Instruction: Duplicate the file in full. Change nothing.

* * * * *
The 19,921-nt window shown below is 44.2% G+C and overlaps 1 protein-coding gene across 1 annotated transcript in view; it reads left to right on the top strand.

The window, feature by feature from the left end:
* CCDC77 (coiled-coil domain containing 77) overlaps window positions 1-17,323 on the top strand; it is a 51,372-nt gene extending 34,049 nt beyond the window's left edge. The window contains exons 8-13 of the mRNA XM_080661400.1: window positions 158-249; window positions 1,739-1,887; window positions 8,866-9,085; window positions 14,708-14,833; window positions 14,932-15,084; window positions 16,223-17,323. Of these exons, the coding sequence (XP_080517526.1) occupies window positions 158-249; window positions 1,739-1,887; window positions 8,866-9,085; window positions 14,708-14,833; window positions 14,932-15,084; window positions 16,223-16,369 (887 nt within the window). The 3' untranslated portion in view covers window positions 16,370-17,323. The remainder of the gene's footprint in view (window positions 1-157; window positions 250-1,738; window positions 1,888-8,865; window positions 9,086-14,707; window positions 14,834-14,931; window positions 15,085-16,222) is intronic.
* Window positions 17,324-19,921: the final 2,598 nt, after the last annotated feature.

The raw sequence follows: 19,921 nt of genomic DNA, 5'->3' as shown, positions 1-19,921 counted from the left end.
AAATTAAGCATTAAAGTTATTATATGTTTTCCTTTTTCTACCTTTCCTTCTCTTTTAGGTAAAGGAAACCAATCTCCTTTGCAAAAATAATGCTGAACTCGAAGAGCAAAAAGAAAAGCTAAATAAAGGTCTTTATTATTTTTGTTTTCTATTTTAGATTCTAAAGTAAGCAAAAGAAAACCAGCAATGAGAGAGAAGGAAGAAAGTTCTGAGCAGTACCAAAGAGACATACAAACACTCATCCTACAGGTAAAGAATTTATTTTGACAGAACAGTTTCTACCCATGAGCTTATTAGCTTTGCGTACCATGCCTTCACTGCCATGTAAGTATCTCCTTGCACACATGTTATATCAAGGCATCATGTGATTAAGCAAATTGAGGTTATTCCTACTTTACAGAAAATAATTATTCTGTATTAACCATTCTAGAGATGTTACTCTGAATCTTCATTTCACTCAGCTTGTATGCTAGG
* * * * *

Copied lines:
The 19,921-nt window shown below is 44.2% G+C and overlaps 1 protein-coding gene across 1 annotated transcript in view; it reads left to right on the top strand.

The window, feature by feature from the left end:
* CCDC77 (coiled-coil domain containing 77) overlaps window positions 1-17,323 on the top strand; it is a 51,372-nt gene extending 34,049 nt beyond the window's left edge. The window contains exons 8-13 of the mRNA XM_080661400.1: window positions 158-249; window positions 1,739-1,887; window positions 8,866-9,085; window positions 14,708-14,833; window positions 14,932-15,084; window positions 16,223-17,323. Of these exons, the coding sequence (XP_080517526.1) occupies window positions 158-249; window positions 1,739-1,887; window positions 8,866-9,085; window positions 14,708-14,833; window positions 14,932-15,084; window positions 16,223-16,369 (887 nt within the window). The 3' untranslated portion in view covers window positions 16,370-17,323. The remainder of the gene's footprint in view (window positions 1-157; window positions 250-1,738; window positions 1,888-8,865; window positions 9,086-14,707; window positions 14,834-14,931; window positions 15,085-16,222) is intronic.
* Window positions 17,324-19,921: the final 2,598 nt, after the last annotated feature.

The raw sequence follows: 19,921 nt of genomic DNA, 5'->3' as shown, positions 1-19,921 counted from the left end.
AAATTAAGCATTAAAGTTATTATATGTTTTCCTTTTTCTACCTTTCCTTCTCTTTTAGGTAAAGGAAACCAATCTCCTTTGCAAAAATAATGCTGAACTCGAAGAGCAAAAAGAAAAGCTAAATAAAGGTCTTTATTATTTTTGTTTTCTATTTTAGATTCTAAAGTAAGCAAAAGAAAACCAGCAATGAGAGAGAAGGAAGAAAGTTCTGAGCAGTACCAAAGAGACATACAAACACTCATCCTACAGGTAAAGAATTTATTTTGACAGAACAGTTTCTACCCATGAGCTTATTAGCTTTGCGTACCATGCCTTCACTGCCATGTAAGTATCTCCTTGCACACATGTTATATCAAGGCATCATGTGATTAAGCAAATTGAGGTTATTCCTACTTTACAGAAAATAATTATTCTGTATTAACCATTCTAGAGATGTTACTCTGAATCTTCATTTCACTCAGCTTGTATGCTAGG